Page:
Less Midas, more Canute

Just a few, short months have passed since the unpredictable maelstrom that was General Election 2017.

Jeremy Corbyn, once accused as being “the death of the Labour Party” and who had a -34 approval rating in November 2016, truly found his feet. The chaos in the Conservative Party – the launch of a truly abysmal manifesto and the dire performance of Theresa May being just two examples – gave him exactly the platform he needed. He was the common man’s “working class hero”, a socialist dream, many things to many people, and a figurehead for a movement that formed as backlash to a Brexit that 48% of the electorate didn’t want.

The results of GE17 serve only to prove the strength of that movement. The Conservatives, in power since 2010, lost the majority they had fought hard to gain over the years since the days of coalition with the LibDems. His approval rating soared, reaching the fabled 0 score in the days just after the election – a result that meant he was viewed favourably by a majority of those polled.

Indeed, to the ire of many, the only thing that prevented Jeremy Corbyn from forming a minority government was the timely intervention of the DUP, who secured a highly controversial “supply and demand” deal with Theresa May at the eleventh hour, ensuring the return of a Conservative government, albeit in the minority.

At that moment, the Corbyn-led movement reached its peak. His supporters were furious, seemingly having been denied all that was promised – the scrapping of tuition fees, nationalised industries, a soft Brexit, and more.

You need only look to events in Scotland post-IndyRef to see what would inevitably happen next. While movements such as Corbyn’s and Pro-Independence are truly powerful juggernauts in their duration, it is only a matter of time before they inevitably begin to collapse under their own weight – as we saw with the SNP in GE17, who returned to normality after the unprecedented victory in 56 out of 59 available seats in 2015.

In the few short months that have followed, we have seen the true face of a Corbyn-led Labour.

They abstained on voting through an amendment by Chuka Umunna, which would have secured Single Market and Customs Union membership, and sacked Shadow Cabinet members who didn’t abstain:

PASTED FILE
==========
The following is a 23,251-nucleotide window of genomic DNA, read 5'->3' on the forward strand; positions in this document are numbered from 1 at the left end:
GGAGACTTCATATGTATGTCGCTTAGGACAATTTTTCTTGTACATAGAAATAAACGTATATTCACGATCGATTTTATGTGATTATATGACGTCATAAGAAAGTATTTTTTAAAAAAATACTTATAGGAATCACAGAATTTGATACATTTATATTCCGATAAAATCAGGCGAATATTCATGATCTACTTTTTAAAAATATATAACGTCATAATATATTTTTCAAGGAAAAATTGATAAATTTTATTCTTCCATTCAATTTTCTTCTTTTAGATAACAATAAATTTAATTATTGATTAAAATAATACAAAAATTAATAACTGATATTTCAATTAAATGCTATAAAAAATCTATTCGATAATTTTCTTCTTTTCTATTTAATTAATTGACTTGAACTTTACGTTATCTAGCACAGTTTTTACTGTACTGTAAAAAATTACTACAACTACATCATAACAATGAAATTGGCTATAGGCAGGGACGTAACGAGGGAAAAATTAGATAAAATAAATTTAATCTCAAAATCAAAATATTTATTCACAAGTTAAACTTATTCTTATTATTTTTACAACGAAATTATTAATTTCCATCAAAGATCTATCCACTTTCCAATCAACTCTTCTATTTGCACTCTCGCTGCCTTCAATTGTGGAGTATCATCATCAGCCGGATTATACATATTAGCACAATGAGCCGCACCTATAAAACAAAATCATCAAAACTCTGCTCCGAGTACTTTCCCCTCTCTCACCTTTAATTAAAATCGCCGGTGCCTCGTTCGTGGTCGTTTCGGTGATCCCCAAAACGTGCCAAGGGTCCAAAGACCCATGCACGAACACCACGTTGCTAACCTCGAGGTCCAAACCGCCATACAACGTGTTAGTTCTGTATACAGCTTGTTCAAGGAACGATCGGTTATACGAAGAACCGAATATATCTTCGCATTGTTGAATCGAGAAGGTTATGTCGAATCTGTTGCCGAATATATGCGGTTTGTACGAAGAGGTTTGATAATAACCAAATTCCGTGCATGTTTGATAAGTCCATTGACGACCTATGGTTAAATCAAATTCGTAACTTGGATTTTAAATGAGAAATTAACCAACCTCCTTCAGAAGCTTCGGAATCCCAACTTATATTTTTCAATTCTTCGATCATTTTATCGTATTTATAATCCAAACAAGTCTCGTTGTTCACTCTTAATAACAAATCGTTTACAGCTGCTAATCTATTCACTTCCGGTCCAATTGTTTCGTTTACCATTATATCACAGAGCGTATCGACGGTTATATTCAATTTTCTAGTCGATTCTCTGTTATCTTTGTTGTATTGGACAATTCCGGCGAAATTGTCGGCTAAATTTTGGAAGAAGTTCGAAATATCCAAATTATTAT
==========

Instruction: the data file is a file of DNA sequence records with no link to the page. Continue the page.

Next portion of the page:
He then revealed how he felt about immigration in a bizarrely xenophobic statement on the Andrew Marr Show:


They back-tracked on the abolition of tuition fees, reducing it from a pledge to an “ambition”:


Indeed, the Labour-led Welsh Assembly have actually *increased* tuition fees:


And in Scotland, the Labour party is even more divided.

Instead of representing their constituents, the new MPs are more interested in political coups that reek of nepotism:


Alex Rowley being Danielle Rowley’s father.

And instead of focusing on Conservative seats, he is targeting those of the SNP in Scotland, on the back of a borderline-xenophobic video released by pro-Corbyn group Momentum regarding ScotRail’s operation by Abellio, a Dutch company – despite the Scottish Government not having the power to submit a public sector bid the last time the contract came up for renewal.

And what has this deviation from his pre-election stance gained him? Does the movement power on regardless? The latest figures would suggest otherwise:

When the movement began, Corbyn was seen as a socialist Midas, the Man with the Golden Touch, who offered a better vision of the future than the Conservatives under Theresa May.

To paraphrase Hunter S Thompson:

“It seems like a lifetime, or at least a Main Era – the kind of peak that never comes again […] And that, I think, was the handle – that sense of inevitable victory over the forces of Old and Evil. Not in any mean or military sense; we didn’t need that. Our energy would simply prevail. […] We had all the momentum; we were riding the crest of a high and beautiful wave.”

And now, just a few months later, Corbyn is little more than Canute, screaming at the sea, while those of us who look upon the ruins of his promises “can almost see the high water mark – that place where the wave finally broke, and rolled back.”


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